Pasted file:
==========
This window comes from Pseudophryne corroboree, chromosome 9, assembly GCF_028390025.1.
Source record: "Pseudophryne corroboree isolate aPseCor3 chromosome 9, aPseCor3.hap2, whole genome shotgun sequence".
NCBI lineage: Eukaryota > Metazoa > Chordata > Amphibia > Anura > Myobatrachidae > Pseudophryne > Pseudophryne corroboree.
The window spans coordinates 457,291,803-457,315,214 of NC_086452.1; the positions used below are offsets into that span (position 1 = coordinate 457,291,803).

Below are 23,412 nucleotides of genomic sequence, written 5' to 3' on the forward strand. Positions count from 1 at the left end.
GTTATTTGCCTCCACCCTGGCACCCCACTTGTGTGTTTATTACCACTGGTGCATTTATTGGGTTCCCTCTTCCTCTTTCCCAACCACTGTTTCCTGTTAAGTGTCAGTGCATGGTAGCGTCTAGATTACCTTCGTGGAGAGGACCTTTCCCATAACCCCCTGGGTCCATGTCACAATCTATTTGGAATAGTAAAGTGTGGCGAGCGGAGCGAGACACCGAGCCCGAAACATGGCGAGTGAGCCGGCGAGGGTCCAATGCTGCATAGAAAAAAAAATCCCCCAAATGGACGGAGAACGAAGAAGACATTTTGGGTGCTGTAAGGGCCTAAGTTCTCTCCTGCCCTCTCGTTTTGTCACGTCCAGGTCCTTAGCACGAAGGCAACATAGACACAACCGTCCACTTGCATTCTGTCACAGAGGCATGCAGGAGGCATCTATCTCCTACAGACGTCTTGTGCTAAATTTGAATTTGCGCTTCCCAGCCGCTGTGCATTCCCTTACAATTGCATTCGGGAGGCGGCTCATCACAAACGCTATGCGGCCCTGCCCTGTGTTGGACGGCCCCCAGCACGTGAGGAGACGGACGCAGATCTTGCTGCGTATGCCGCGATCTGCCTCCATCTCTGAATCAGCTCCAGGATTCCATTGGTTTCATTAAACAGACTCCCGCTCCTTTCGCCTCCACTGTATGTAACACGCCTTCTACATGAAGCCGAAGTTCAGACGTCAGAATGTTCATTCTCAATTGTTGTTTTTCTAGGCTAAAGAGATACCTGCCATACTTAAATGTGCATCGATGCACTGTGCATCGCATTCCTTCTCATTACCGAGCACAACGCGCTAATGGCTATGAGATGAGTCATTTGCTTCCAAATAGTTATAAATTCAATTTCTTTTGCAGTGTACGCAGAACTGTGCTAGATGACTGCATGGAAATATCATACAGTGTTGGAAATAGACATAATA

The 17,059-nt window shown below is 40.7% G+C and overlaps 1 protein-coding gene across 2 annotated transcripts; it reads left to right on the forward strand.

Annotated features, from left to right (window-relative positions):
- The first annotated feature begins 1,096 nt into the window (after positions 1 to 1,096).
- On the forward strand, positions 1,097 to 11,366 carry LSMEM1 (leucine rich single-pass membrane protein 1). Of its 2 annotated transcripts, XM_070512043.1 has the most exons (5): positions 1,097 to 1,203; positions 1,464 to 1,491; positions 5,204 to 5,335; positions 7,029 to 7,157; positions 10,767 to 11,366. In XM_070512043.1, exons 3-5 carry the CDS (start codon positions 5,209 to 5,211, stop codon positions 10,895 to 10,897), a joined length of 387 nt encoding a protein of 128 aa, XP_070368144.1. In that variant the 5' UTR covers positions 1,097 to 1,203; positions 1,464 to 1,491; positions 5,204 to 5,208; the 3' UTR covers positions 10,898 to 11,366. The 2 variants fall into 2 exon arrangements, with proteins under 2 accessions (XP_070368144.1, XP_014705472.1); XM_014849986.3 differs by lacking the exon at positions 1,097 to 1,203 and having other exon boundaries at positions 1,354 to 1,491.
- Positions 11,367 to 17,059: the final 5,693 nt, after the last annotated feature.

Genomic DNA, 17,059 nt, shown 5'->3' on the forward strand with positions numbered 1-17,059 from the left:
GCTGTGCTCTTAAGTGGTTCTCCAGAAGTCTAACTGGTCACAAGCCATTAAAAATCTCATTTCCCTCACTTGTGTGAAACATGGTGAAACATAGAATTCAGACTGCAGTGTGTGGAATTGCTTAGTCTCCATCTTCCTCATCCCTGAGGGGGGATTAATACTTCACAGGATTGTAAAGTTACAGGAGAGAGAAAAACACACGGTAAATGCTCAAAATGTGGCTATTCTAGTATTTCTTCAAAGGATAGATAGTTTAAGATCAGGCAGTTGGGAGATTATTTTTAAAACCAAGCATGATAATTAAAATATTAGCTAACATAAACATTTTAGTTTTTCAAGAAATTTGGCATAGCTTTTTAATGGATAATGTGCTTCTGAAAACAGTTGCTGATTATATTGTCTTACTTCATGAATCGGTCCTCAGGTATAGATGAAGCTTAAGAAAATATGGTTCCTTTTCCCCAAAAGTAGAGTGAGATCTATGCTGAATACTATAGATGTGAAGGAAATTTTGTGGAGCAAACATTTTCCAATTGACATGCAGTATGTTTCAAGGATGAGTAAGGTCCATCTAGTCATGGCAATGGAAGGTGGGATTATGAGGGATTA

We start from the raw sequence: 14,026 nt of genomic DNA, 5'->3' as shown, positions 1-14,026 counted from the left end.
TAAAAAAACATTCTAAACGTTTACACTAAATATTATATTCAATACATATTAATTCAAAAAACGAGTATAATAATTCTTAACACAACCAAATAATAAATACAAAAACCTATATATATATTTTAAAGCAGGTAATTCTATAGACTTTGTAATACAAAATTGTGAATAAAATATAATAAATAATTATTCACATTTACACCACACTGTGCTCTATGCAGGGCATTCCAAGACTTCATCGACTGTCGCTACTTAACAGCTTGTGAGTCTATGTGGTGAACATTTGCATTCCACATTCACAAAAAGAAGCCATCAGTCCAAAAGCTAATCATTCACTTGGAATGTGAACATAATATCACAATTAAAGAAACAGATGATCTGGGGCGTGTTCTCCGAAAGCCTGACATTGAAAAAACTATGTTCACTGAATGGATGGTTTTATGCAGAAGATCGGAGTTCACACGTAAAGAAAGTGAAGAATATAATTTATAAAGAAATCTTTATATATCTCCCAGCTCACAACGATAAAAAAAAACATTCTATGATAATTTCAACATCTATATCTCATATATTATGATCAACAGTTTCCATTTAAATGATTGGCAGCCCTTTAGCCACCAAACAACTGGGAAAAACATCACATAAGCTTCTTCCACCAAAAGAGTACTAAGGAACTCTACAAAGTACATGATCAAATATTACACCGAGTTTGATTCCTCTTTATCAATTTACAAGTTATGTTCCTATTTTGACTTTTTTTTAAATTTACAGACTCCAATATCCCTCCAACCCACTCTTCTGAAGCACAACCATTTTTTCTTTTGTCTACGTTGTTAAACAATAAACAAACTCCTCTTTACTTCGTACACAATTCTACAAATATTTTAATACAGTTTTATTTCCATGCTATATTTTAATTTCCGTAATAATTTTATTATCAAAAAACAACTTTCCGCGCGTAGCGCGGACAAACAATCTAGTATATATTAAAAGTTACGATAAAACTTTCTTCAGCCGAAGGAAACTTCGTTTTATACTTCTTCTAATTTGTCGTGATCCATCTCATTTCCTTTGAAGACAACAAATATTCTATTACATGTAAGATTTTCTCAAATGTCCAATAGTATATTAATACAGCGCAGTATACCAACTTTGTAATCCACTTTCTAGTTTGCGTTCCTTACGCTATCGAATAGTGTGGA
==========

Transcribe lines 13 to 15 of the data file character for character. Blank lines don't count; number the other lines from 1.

GCTGTGCTCTTAAGTGGTTCTCCAGAAGTCTAACTGGTCACAAGCCATTAAAAATCTCATTTCCCTCACTTGTGTGAAACATGGTGAAACATAGAATTCAGACTGCAGTGTGTGGAATTGCTTAGTCTCCATCTTCCTCATCCCTGAGGGGGGATTAATACTTCACAGGATTGTAAAGTTACAGGAGAGAGAAAAACACACGGTAAATGCTCAAAATGTGGCTATTCTAGTATTTCTTCAAAGGATAGATAGTTTAAGATCAGGCAGTTGGGAGATTATTTTTAAAACCAAGCATGATAATTAAAATATTAGCTAACATAAACATTTTAGTTTTTCAAGAAATTTGGCATAGCTTTTTAATGGATAATGTGCTTCTGAAAACAGTTGCTGATTATATTGTCTTACTTCATGAATCGGTCCTCAGGTATAGATGAAGCTTAAGAAAATATGGTTCCTTTTCCCCAAAAGTAGAGTGAGATCTATGCTGAATACTATAGATGTGAAGGAAATTTTGTGGAGCAAACATTTTCCAATTGACATGCAGTATGTTTCAAGGATGAGTAAGGTCCATCTAGTCATGGCAATGGAAGGTGGGATTATGAGGGATTA

We start from the raw sequence: 14,026 nt of genomic DNA, 5'->3' as shown, positions 1-14,026 counted from the left end.
TAAAAAAACATTCTAAACGTTTACACTAAATATTATATTCAATACATATTAATTCAAAAAACGAGTATAATAATTCTTAACACAACCAAATAATAAATACAAAAACCTATATATATATTTTAAAGCAGGTAATTCTATAGACTTTGTAATACAAAATTGTGAATAAAATATAATAAATAATTATTCACATTTACACCACACTGTGCTCTATGCAGGGCATTCCAAGACTTCATCGACTGTCGCTACTTAACAGCTTGTGAGTCTATGTGGTGAACATTTGCATTCCACATTCACAAAAAGAAGCCATCAGTCCAAAAGCTAATCATTCACTTGGAATGTGAACATAATATCACAATTAAAGAAACAGATGATCTGGGGCGTGTTCTCCGAAAGCCTGACATTGAAAAAACTATGTTCACTGAATGGATGGTTTTATGCAGAAGATCGGAGTTCACACGTAAAGAAAGTGAAGAATATAATTTATAAAGAAATCTTTATATATCTCCCAGCTCACAACGATAAAAAAAAACATTCTATGATAATTTCAACATCTATATCTCATATATTATGATCAACAGTTTCCATTTAAATGATTGGCAGCCCTTTAGCCACCAAACAACTGGGAAAAACATCACATAAGCTTCTTCCACCAAAAGAGTACTAAGGAACTCTACAAAGTACATGATCAAATATTACACCGAGTTTGATTCCTCTTTATCAATTTACAAGTTATGTTCCTATTTTGACTTTTTTTTAAATTTACAGACTCCAATATCCCTCCAACCCACTCTTCTGAAGCACAACCATTTTTTCTTTTGTCTACGTTGTTAAACAATAAACAAACTCCTCTTTACTTCGTACACAATTCTACAAATATTTTAATACAGTTTTATTTCCATGCTATATTTTAATTTCCGTAATAATTTTATTATCAAAAAACAACTTTCCGCGCGTAGCGCGGACAAACAATCTAGTATATATTAAAAGTTACGATAAAACTTTCTTCAGCCGAAGGAAACTTCGTTTTATACTTCTTCTAATTTGTCGTGATCCATCTCATTTCCTTTGAAGACAACAAATATTCTATTACATGTAAGATTTTCTCAAATGTCCAATAGTATATTAATACAGCGCAGTATACCAACTTTGTAATCCACTTTCTAGTTTGCGTTCCTTACGCTATCGAATAGTGTGGA